See also Chess and How to Play It.

C.N. 27 referred to ‘one of those rare games in which everything is so orderly and logical that for many players annotations would be superfluous’. [The game was Capablanca v Romi(h), Paris, 11 January 1938.] A writer who took this approach to extremes was Weaver B. Adams, in his introduction to How to Play Chess:

‘A word with regard to the games which follow: there are no annotations, because I feel that they are not necessary. Each move is crystal clear. No other move could possibly be played in the position. This is what happens in a game when you get the right start. Essentially chess is not difficult. It is only because of the popularity of certain openings that we get an opposite impression. But by applying the principles, (1) maximum increment of power afforded to the piece moved, (2) maximum mobility (usefulness of the square vacated), (3) minimum loss of option (don’t move a piece until it is certain where it is best posted), and (4) minimum weaknesses (check all weaknesses to see if they can be tolerated), seldom will it not be clear that but one move satisfies all of these conditions.’


‘Habe vor guten Zügen keine Angst.’ (‘Of good moves have no fear.’)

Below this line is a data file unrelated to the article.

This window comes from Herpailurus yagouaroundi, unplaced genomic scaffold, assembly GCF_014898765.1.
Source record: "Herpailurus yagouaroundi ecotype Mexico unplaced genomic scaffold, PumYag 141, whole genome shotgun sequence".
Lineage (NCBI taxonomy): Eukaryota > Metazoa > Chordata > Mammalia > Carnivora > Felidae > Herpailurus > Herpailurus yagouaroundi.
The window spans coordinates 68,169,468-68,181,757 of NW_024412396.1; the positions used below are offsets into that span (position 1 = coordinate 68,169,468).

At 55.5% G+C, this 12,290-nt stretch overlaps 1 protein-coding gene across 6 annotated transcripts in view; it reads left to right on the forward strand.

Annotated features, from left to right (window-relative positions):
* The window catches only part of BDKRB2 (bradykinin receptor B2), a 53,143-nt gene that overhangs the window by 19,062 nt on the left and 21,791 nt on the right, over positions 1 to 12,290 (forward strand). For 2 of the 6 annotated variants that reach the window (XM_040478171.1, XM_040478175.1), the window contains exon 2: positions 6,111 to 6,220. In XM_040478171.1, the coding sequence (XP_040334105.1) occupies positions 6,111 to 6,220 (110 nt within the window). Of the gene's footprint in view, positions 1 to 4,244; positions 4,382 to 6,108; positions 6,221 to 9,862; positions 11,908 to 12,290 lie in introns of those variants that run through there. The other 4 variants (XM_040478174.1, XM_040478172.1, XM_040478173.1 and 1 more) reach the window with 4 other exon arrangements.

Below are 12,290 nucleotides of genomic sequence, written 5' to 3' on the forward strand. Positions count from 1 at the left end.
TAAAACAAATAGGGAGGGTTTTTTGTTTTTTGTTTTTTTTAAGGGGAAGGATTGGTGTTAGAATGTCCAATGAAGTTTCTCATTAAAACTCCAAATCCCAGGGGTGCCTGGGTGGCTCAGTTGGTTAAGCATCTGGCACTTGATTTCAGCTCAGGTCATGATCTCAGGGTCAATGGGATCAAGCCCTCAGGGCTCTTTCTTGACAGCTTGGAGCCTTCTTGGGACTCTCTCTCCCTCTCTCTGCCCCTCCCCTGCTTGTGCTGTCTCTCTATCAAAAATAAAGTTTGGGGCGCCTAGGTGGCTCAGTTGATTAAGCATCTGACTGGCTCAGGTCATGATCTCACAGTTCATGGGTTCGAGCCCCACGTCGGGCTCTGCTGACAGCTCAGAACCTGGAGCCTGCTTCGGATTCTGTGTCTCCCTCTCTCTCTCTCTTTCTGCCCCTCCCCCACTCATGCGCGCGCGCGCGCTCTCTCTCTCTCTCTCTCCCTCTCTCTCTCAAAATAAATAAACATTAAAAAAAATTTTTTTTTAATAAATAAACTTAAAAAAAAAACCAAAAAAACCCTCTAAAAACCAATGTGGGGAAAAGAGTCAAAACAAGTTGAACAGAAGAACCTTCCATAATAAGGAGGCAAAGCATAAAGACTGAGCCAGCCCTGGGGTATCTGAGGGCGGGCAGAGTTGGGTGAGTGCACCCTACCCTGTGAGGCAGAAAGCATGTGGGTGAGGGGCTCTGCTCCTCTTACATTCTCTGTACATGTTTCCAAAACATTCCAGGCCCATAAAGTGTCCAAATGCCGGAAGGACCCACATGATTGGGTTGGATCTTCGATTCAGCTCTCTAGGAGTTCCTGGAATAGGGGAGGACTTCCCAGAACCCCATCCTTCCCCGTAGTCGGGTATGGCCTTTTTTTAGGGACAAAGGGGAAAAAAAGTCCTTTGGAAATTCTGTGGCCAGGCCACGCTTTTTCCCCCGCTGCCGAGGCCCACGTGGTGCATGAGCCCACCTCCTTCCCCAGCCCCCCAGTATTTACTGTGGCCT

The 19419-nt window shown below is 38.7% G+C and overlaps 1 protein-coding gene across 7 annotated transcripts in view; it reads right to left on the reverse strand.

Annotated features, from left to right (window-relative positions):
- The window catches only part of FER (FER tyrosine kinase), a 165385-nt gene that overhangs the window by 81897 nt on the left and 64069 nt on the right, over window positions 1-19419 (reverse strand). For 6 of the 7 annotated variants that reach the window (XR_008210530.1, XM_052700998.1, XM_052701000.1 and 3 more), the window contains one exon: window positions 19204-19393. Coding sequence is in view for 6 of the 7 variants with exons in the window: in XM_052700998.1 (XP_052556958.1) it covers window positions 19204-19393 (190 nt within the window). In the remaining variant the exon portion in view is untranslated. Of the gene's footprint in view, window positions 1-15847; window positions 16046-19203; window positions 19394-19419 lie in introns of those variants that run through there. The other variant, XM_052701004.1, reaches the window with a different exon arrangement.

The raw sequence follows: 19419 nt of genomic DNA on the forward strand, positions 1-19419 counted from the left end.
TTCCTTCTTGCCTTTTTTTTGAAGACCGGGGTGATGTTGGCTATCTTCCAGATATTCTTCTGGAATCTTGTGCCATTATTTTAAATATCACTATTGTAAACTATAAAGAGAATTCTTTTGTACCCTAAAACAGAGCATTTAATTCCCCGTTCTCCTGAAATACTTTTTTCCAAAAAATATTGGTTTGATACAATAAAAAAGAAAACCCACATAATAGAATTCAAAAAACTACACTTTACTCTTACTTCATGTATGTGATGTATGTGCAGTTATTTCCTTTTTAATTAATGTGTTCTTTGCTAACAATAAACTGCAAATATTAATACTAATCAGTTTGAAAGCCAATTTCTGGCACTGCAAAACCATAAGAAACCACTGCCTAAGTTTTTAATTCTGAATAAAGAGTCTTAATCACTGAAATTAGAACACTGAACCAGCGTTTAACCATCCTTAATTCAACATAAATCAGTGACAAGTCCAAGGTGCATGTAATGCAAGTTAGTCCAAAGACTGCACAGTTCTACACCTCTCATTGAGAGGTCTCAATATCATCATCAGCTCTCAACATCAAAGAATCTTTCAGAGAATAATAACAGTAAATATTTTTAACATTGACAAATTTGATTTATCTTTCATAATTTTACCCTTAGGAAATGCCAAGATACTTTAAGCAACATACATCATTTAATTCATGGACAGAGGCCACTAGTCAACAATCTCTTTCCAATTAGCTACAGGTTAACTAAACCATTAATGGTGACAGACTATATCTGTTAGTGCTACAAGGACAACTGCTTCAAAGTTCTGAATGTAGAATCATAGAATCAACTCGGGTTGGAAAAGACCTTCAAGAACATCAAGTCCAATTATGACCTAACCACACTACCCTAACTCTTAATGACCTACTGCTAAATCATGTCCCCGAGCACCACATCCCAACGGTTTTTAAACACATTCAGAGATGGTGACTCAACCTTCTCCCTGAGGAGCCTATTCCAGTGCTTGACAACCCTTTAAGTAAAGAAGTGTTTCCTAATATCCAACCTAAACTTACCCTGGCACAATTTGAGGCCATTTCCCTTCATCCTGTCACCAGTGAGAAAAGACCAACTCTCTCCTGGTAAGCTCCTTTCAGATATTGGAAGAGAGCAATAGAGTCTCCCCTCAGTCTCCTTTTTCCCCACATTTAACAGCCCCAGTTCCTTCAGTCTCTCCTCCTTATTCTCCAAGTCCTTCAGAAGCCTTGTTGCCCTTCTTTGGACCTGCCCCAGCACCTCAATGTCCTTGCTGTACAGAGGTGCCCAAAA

Savielly Tartakower, Deutsche Schachzeitung, December 1927, page 354.


A selection from the maxims and hints of Richard Penn given on pages 398-400 and 413-416 of the Chess Player’s Chronicle, 1842:

‘Do not be alarmed about the state of your adversary’s health, when, after losing two or three games, he complains of having a bad headache, or of feeling very unwell. If he should win the next game, you will probably hear no more of this.’

‘Never (if you can avoid it) lose a game to a person who rarely wins when he plays with you. If you do so, you may afterwards find that his one game has been talked of to all his friends, although he may have forgotten to mention 99 others which had a different result. Chess players have a very retentive memory with regard to the games which they win.’

‘There is as much difference between playing a game well, by correspondence, and playing one well over the board, as there is between writing a good essay, and making a good speech.’

‘Chess holds forth to the philosopher relaxation from his severer studies, – to the disappointed man, relief from unavailing regret, – and to the rich and idle, an inexhaustible source of amusement and occupation.’

‘The real character of a man’s mind may, almost always, be known by his behaviour under the varying circumstances of this most interesting game. The triumph of the winner, and the vexation of the loser, are often coarsely displayed amongst inferior players; and, although good players very rarely give way to this degrading weakness, still, the good breeding of some of them, towards the end of a difficult match, is not always quite perfect.’